AOL Time Warner also did not gain access to as much of AT&T-Comcast’s new “footprint” as it originally sought.
To survive the transition from narrowband to broadband, AOL needs access to more than Time Warner Cable’s 13 million cable subscribers, only about 20 percent of which it has captured with its broadband service, sources said.
But the new AT&T-Comcast initially will limit AOL’s ISP access to only one-third of its combined 22 million-subscriber footprint. At best, AOL will only have access to 10 million homes, which could eventually be expanded to 19 million of AT&T-Comcast’s combined 38 million-home platform. “This leaves a sizeable gap in AOL’s potential coverage across the nation’s largest cable operator,” observes Merrill Lynch analyst Jessica Reif Cohen.
That said, AOL’s most formidable challenge may be proving itself in the broadband arena by being able to drive its applications into the mass market. Access to Time Warner’s 16 percent of U.S. cable homes passed and ATT-Comcast’s slice of 10 percent homes passed still trails compared with AOL’s 40 percent market share of the stagnating narrowband market.
AOL currently is working overtime to create unique and more compelling broadband product and services in an effort to reinvent the online service in the same way that Time Warner’s subscriber-based HBO has been successfully transformed, insiders said.
But because AOL Time Warner failed to raise the bar on terms for third-party ISP agreements, it will have to work even harder for its new pact with AT&T-Comcast to generate the funds to subsidize that process.
That won’t be easy given formidable competition from the new broadband services from Microsoft Corp., which has a 5 percent stake and “favored nation” status in AT&T-Comcast. Other ISP competition includes United Online, Earthlink and AT&T-Comcast’s new proprietary ISP services.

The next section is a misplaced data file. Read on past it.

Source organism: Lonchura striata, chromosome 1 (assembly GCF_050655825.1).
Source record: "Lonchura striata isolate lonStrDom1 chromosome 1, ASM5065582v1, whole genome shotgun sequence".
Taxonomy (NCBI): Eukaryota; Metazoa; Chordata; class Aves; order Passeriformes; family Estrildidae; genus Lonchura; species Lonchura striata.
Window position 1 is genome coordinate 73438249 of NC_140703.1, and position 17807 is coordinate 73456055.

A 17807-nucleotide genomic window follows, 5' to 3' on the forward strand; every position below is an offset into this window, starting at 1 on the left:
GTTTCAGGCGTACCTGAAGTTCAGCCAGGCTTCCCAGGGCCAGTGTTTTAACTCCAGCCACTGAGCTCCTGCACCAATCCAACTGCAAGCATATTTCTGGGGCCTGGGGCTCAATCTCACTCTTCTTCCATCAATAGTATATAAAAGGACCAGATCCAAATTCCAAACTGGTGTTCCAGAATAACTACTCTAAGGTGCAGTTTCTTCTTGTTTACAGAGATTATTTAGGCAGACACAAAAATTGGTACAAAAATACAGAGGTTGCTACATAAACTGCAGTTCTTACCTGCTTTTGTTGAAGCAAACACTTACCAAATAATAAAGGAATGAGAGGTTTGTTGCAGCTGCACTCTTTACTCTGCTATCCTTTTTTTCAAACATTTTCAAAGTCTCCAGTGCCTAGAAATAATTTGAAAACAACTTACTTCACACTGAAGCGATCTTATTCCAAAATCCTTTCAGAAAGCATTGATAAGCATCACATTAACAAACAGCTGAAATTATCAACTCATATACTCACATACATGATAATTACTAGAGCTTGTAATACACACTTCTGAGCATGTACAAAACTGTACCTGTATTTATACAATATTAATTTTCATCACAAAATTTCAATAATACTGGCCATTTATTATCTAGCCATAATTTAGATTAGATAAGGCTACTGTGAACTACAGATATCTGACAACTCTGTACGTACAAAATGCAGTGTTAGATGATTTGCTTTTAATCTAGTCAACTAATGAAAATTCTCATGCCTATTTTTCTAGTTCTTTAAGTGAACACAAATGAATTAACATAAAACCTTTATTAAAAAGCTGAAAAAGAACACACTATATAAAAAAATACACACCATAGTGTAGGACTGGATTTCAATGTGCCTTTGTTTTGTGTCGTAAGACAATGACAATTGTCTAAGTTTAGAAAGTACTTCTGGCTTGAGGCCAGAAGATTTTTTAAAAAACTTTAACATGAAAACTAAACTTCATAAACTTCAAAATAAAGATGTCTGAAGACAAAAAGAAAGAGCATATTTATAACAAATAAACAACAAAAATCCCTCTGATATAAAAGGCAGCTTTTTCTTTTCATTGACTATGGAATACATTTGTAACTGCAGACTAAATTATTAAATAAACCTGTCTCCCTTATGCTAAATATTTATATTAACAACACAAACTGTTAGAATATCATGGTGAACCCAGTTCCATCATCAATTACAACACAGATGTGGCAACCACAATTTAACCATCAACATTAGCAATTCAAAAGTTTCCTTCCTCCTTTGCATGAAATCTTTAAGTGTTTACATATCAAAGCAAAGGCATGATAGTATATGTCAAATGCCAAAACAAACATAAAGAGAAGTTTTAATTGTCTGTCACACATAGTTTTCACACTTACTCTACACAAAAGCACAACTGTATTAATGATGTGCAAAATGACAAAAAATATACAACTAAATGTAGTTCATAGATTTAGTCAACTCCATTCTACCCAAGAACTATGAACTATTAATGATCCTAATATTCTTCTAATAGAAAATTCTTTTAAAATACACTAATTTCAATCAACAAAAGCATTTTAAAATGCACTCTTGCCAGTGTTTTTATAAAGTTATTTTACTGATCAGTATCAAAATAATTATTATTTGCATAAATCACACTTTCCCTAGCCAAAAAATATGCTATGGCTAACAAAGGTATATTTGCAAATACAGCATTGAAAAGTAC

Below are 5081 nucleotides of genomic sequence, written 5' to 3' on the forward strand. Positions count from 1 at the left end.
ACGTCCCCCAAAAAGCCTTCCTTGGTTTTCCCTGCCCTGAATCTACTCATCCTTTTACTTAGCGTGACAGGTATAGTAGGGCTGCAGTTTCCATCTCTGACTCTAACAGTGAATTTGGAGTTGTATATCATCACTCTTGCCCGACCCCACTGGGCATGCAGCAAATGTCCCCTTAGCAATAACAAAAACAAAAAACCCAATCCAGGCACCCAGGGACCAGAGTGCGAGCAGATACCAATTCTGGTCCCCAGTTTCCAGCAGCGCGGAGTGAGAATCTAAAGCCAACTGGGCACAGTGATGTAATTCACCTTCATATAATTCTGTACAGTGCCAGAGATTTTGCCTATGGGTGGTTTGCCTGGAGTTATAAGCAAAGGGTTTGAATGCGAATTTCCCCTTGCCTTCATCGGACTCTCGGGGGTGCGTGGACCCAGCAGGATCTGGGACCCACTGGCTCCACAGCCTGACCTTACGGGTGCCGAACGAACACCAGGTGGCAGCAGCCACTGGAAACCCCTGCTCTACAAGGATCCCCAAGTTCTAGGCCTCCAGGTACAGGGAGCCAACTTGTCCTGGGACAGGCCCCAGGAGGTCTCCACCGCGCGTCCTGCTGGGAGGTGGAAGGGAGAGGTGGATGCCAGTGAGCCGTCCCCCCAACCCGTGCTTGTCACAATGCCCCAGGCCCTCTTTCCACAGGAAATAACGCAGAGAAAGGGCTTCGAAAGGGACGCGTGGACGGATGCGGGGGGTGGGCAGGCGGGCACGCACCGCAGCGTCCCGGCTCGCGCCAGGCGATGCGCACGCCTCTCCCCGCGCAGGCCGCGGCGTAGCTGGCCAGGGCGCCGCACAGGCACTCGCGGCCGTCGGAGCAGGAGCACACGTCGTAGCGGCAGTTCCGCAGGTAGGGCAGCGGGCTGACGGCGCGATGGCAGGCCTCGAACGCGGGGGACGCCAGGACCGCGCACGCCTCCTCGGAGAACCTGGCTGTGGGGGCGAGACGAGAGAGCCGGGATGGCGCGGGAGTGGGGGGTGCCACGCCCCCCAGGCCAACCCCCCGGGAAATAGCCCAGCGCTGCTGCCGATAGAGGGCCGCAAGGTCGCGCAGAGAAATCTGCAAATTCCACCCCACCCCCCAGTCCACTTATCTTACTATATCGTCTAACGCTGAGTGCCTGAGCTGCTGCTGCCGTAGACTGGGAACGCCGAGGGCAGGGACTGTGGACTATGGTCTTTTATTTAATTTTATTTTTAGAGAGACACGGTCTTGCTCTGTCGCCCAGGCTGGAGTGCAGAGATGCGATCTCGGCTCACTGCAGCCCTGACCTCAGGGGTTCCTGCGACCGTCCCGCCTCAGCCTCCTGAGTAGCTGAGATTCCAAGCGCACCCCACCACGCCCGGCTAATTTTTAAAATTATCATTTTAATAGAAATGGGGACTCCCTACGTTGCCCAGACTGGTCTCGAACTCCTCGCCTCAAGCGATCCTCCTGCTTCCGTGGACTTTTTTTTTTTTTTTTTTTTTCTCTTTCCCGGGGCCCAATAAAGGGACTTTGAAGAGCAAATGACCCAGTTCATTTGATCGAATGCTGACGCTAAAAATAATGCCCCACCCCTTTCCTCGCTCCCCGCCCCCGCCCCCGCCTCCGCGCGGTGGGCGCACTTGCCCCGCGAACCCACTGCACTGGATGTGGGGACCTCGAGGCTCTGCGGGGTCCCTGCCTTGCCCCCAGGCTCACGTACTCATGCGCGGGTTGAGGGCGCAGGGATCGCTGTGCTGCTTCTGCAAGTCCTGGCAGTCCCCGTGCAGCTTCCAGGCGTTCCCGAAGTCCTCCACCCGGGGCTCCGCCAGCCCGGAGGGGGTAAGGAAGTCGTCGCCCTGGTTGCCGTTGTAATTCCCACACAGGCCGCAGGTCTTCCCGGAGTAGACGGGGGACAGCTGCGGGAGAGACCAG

AOL Time Warner also is under pressure to take its cable entity public within 90 days after the TWE deal closes, after which time Comcast is free to sell all or part of its stake to outside investors, sources said.
Enter John Malone
One tax-free scenario being considered would have John Malone’s Liberty Media Group swap its 42 percent stake in QVC, valued at about $6 billion, for Comcast’s 21 percent stake in Time Warner Cable. Liberty already owns 4 percent of AOL Time Warner.
The notion that AOL broadband is a potential “profitability savior” is a “flawed” one unless AOL can drive substantially higher revenues per household through premium services, Ms. Reif Cohen concedes.
The economics of the broadband deal are “inferior” for AOL compared with its narrowband deals, while AT&T-Comcast’s profit per subscriber is higher than that from its own ISP services.
Sources said, AT&T-Comcast will get as much as $38 ($27 of which is guaranteed) of the $54.95 paid by subscribers for the ISP broadband service, leaving AOL Time Warner with $17 per sub to cover its $7 per subscriber service costs. That leaves an estimated profit of $10 per subscriber before overhead, marketing, research and development costs.
As a result of Comcast’s expert negotiating, Time Warner Cable now is renegotiating its ISP pact with AOL, which generates only about $27 per subscriber for the cable operator, sources said.
For now, it would the new AT&T-Comcast emerged from the deal with a decisive edge.
“Comcast was able to leverage their customer access into over $2 billion of cash, $1.5 billion of stock, and a clear exit strategy. In addition, it was able to negotiate a favorable broadband carriage agreement,” Ms. Reif Cohen said. “That’s pretty impressive.”